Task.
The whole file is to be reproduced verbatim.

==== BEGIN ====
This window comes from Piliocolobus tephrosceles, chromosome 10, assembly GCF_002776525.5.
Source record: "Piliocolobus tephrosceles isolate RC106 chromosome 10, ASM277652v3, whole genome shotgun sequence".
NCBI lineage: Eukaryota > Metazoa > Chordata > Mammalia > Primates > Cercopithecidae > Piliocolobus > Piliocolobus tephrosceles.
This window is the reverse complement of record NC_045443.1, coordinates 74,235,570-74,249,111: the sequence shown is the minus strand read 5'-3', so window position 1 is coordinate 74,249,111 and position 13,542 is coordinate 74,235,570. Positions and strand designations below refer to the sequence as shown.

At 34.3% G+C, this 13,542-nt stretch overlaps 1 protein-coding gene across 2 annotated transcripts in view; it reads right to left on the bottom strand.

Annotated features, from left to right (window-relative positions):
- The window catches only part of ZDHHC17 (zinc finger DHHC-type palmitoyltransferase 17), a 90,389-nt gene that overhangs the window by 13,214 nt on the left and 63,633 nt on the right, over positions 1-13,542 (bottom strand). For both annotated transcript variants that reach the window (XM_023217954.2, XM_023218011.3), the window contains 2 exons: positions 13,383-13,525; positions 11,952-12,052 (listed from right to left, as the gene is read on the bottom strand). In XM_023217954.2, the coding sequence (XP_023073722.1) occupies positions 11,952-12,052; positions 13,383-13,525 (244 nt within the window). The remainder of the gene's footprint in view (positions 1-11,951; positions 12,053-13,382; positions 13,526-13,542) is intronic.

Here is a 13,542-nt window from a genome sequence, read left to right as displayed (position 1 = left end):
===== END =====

This window comes from Piliocolobus tephrosceles, chromosome 10, assembly GCF_002776525.5.
Source record: "Piliocolobus tephrosceles isolate RC106 chromosome 10, ASM277652v3, whole genome shotgun sequence".
NCBI lineage: Eukaryota > Metazoa > Chordata > Mammalia > Primates > Cercopithecidae > Piliocolobus > Piliocolobus tephrosceles.
This window is the reverse complement of record NC_045443.1, coordinates 74,235,570-74,249,111: the sequence shown is the minus strand read 5'-3', so window position 1 is coordinate 74,249,111 and position 13,542 is coordinate 74,235,570. Positions and strand designations below refer to the sequence as shown.

At 34.3% G+C, this 13,542-nt stretch overlaps 1 protein-coding gene across 2 annotated transcripts in view; it reads right to left on the bottom strand.

Annotated features, from left to right (window-relative positions):
- The window catches only part of ZDHHC17 (zinc finger DHHC-type palmitoyltransferase 17), a 90,389-nt gene that overhangs the window by 13,214 nt on the left and 63,633 nt on the right, over positions 1-13,542 (bottom strand). For both annotated transcript variants that reach the window (XM_023217954.2, XM_023218011.3), the window contains 2 exons: positions 13,383-13,525; positions 11,952-12,052 (listed from right to left, as the gene is read on the bottom strand). In XM_023217954.2, the coding sequence (XP_023073722.1) occupies positions 11,952-12,052; positions 13,383-13,525 (244 nt within the window). The remainder of the gene's footprint in view (positions 1-11,951; positions 12,053-13,382; positions 13,526-13,542) is intronic.

Here is a 13,542-nt window from a genome sequence, read left to right as displayed (position 1 = left end):